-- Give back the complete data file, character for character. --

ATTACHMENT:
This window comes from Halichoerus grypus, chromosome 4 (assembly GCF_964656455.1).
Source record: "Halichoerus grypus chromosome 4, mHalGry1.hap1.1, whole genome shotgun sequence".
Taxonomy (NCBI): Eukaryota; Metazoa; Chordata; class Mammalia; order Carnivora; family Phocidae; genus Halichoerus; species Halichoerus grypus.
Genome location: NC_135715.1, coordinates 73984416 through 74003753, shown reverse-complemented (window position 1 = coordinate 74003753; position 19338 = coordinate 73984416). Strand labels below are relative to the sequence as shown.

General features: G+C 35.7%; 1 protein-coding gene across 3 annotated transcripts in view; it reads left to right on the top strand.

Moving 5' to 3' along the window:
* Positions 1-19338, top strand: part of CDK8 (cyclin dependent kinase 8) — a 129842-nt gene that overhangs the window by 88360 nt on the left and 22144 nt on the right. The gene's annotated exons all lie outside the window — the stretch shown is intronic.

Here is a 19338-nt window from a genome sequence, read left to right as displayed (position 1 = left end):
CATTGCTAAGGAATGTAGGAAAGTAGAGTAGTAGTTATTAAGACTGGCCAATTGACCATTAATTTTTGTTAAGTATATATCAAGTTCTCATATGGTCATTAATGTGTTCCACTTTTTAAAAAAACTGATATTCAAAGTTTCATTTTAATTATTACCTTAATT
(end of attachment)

This window comes from Halichoerus grypus, chromosome 4 (assembly GCF_964656455.1).
Source record: "Halichoerus grypus chromosome 4, mHalGry1.hap1.1, whole genome shotgun sequence".
Taxonomy (NCBI): Eukaryota; Metazoa; Chordata; class Mammalia; order Carnivora; family Phocidae; genus Halichoerus; species Halichoerus grypus.
Genome location: NC_135715.1, coordinates 73984416 through 74003753, shown reverse-complemented (window position 1 = coordinate 74003753; position 19338 = coordinate 73984416). Strand labels below are relative to the sequence as shown.

General features: G+C 35.7%; 1 protein-coding gene across 3 annotated transcripts in view; it reads left to right on the top strand.

Moving 5' to 3' along the window:
* Positions 1-19338, top strand: part of CDK8 (cyclin dependent kinase 8) — a 129842-nt gene that overhangs the window by 88360 nt on the left and 22144 nt on the right. The gene's annotated exons all lie outside the window — the stretch shown is intronic.

Here is a 19338-nt window from a genome sequence, read left to right as displayed (position 1 = left end):
CATTGCTAAGGAATGTAGGAAAGTAGAGTAGTAGTTATTAAGACTGGCCAATTGACCATTAATTTTTGTTAAGTATATATCAAGTTCTCATATGGTCATTAATGTGTTCCACTTTTTAAAAAAACTGATATTCAAAGTTTCATTTTAATTATTACCTTAATT